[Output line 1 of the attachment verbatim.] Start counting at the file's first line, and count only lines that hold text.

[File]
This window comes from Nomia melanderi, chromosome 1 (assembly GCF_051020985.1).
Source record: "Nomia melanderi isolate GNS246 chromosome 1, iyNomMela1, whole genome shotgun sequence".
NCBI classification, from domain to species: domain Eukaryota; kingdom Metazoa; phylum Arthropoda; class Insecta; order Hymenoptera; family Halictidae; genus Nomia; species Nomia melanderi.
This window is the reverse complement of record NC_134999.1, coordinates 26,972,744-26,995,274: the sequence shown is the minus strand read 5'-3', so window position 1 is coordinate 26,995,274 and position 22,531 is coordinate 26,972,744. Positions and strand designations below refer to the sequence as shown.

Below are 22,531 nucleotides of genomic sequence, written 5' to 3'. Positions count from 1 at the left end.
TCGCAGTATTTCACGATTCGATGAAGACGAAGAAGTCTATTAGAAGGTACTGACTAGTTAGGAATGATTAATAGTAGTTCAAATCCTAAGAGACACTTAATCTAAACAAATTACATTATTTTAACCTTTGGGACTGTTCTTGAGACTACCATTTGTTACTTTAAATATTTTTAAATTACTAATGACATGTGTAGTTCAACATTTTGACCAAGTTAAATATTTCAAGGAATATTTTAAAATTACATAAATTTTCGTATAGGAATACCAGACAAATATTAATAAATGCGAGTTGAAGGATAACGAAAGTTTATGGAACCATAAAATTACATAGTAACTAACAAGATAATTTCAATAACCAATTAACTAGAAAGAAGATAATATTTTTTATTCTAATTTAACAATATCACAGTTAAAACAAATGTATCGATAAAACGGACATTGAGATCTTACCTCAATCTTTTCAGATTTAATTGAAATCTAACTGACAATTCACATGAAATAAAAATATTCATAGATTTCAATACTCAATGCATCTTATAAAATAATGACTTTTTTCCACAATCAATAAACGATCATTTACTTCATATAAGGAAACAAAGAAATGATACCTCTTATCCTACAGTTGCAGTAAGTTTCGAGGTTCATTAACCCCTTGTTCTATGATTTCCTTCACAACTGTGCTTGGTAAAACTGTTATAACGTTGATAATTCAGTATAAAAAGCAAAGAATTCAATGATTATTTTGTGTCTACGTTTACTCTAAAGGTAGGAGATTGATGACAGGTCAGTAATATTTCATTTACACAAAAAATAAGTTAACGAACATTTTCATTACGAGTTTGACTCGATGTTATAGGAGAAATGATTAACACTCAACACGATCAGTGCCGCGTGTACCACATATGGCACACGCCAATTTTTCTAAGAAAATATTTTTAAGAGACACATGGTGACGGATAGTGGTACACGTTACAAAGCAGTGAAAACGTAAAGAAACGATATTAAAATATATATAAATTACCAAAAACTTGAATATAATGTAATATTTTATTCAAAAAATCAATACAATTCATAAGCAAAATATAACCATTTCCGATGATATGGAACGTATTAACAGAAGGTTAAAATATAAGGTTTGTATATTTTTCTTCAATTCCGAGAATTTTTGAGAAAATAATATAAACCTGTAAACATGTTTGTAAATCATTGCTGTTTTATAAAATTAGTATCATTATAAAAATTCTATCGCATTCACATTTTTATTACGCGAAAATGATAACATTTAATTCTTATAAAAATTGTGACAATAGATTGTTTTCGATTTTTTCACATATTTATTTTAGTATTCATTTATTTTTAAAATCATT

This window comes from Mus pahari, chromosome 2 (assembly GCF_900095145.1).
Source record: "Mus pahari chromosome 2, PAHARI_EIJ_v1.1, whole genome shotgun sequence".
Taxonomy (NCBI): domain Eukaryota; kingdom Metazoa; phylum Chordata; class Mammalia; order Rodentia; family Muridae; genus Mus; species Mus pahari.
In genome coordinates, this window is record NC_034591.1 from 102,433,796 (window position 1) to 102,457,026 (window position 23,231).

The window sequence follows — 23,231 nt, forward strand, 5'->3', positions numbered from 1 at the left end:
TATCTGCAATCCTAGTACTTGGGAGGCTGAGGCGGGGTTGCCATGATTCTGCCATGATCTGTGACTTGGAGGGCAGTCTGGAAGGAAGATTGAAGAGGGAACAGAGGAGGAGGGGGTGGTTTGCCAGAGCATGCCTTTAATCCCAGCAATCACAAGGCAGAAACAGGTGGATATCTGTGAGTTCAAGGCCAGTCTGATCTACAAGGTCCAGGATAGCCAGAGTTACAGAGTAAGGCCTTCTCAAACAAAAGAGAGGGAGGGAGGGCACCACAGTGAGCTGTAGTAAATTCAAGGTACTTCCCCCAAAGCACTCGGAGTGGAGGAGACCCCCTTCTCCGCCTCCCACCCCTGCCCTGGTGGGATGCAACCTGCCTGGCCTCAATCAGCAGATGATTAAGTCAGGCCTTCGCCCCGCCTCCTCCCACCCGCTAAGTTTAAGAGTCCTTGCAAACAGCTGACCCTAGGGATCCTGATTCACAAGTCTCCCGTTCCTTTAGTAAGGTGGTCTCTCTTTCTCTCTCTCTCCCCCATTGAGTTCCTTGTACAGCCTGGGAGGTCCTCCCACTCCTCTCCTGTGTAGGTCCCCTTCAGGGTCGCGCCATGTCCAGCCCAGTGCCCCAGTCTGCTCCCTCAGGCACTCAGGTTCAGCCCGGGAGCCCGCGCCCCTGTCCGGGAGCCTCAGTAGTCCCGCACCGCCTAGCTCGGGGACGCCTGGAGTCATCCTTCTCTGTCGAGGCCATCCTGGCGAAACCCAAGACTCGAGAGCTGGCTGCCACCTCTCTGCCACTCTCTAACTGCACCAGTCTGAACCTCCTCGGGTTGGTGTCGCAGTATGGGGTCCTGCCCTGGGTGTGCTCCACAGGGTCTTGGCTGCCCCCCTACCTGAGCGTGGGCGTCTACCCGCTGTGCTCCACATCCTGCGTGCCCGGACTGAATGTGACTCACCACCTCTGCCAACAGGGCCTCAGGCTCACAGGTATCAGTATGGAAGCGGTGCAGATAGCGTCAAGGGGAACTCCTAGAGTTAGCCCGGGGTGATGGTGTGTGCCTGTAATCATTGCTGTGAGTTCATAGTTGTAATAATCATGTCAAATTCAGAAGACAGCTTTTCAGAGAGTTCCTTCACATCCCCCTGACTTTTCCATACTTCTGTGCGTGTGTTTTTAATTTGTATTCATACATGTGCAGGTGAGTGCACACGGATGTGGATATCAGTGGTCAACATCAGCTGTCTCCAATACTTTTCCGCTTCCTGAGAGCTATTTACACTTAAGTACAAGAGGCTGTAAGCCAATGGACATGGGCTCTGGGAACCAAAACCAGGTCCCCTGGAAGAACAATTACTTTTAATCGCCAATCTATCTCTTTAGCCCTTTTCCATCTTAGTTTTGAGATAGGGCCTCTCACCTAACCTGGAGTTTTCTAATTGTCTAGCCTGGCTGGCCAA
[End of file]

This window comes from Nomia melanderi, chromosome 1 (assembly GCF_051020985.1).